But we don't want them to be too long. This constraint on the bitlengths feeds directly into the corollary, since we can relate N and k using the upper bound on the bitlength. However, the larger the bitlengths get, the weaker the bound on the running time expressed in terms of N. So it's actually useful that the problem is hard even for inputs with "smaller" bitlengths.

An overview of the proof strategy.
As I mentioned earlier, the technique used to prove a lower bound for bit extraction is a useful template to follow. Let's consider the basic argument.
  1. Examining the operations permitted by the model, come up with a bound on the number of distinct paths any bounded computation can take.
  2. Come up with a geometric description of the way the space of inputs is carved out by these paths.
  3. Show that if we mark inputs as either being in or out of the language (the decision problem say), that the "intrinsic" complexity of this space prevents the geometric description constructed in (2) from being able to carve out the IN points from the OUT points: loosely, that the model does not have enough geometric expressivity to separate good from bad.
[Aside: stated this way, there's a very VC-dimension feel to the argument. For example, let's say your "model" consists of "things you can do with one hyperplane", and your language consists of "two diagonally opposed points on the unit square", then the famous perceptron result is basically that the "model" can't capture the "language"].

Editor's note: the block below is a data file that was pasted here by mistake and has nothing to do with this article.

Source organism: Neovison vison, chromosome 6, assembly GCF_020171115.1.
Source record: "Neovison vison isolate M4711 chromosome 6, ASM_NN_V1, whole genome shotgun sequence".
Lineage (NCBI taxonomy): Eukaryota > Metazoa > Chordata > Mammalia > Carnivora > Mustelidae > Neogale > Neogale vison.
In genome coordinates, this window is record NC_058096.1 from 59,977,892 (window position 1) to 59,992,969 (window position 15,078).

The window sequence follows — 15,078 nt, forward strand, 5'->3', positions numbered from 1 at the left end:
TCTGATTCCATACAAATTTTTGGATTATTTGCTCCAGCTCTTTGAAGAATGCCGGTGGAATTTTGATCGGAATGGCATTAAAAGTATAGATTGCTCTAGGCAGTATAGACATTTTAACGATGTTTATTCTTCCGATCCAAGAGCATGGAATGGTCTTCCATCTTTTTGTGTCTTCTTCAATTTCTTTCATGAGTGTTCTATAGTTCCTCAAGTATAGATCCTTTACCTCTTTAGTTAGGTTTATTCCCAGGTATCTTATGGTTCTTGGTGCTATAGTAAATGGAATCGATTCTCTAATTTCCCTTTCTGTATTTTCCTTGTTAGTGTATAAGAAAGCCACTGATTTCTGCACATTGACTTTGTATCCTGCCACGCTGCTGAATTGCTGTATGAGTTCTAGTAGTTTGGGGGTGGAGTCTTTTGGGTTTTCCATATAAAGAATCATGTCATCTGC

Stated this way, it might not seem to surprising that algebraic geometry starts playing a role in the argument. In order to perform Step (2), we need to talk about invariants under computations that can be expressed as a series of algebraic operations (this is one reason why the omission of bit operations makes things more tractable), and algebraic geometry, which deals (at the most basic level) with the geometry of solutions to algebraic equations, is the right toolkit to use.

It would be remiss of me if I didn't point out that at least some of these ideas are not new (once you're looking at them from high enough). Dobkin and Lipton considered linear decision trees, Steele and Yao generalized these lower bounds to algebraic decision trees, and Ben-Or generalized further to algebraic computation trees (see Jeff Erickson's notes on algebraic lower bounds, and also the postscript on Joel Friedman's more recent work). In all these cases, the rough lower bound argument worked by showing that